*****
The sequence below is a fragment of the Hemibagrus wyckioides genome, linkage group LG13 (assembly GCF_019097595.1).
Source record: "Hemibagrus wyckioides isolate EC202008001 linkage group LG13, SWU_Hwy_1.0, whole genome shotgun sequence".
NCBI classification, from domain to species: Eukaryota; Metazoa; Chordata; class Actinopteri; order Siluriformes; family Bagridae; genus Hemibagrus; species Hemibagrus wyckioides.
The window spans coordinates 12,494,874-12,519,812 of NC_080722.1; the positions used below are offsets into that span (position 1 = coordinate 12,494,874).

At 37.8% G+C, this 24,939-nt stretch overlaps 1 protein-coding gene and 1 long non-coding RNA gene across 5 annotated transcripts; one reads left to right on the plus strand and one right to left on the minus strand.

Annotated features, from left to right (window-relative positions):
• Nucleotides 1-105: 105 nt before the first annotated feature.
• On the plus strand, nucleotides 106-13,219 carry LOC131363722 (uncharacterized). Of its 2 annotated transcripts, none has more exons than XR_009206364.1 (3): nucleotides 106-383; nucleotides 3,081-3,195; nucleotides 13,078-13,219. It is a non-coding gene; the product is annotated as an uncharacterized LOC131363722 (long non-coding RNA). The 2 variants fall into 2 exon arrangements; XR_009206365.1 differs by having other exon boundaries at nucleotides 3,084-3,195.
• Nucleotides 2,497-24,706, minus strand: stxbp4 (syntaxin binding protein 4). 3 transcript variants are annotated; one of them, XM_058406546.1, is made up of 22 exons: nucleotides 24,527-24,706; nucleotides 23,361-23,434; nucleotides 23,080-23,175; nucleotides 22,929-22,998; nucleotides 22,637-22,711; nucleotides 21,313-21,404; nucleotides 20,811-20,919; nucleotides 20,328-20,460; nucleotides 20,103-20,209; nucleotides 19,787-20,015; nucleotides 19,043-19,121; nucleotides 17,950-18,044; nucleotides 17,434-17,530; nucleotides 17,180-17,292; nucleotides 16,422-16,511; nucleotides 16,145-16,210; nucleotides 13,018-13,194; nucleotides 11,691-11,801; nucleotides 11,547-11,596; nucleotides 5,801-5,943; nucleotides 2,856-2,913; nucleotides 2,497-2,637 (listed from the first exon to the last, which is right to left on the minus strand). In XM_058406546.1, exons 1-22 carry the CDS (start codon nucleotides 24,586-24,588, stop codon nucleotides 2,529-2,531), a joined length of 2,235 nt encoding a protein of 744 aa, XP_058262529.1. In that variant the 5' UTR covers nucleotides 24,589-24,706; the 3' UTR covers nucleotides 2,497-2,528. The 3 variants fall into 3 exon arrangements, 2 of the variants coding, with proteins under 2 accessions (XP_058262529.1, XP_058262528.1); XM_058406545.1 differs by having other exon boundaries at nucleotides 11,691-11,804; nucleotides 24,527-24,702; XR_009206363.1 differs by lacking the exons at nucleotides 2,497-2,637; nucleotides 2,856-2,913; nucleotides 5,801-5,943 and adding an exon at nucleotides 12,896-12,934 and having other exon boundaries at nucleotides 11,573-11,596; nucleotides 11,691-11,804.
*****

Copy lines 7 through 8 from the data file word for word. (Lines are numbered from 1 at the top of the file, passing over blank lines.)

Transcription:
• Nucleotides 1-105: 105 nt before the first annotated feature.
• On the plus strand, nucleotides 106-13,219 carry LOC131363722 (uncharacterized). Of its 2 annotated transcripts, none has more exons than XR_009206364.1 (3): nucleotides 106-383; nucleotides 3,081-3,195; nucleotides 13,078-13,219. It is a non-coding gene; the product is annotated as an uncharacterized LOC131363722 (long non-coding RNA). The 2 variants fall into 2 exon arrangements; XR_009206365.1 differs by having other exon boundaries at nucleotides 3,084-3,195.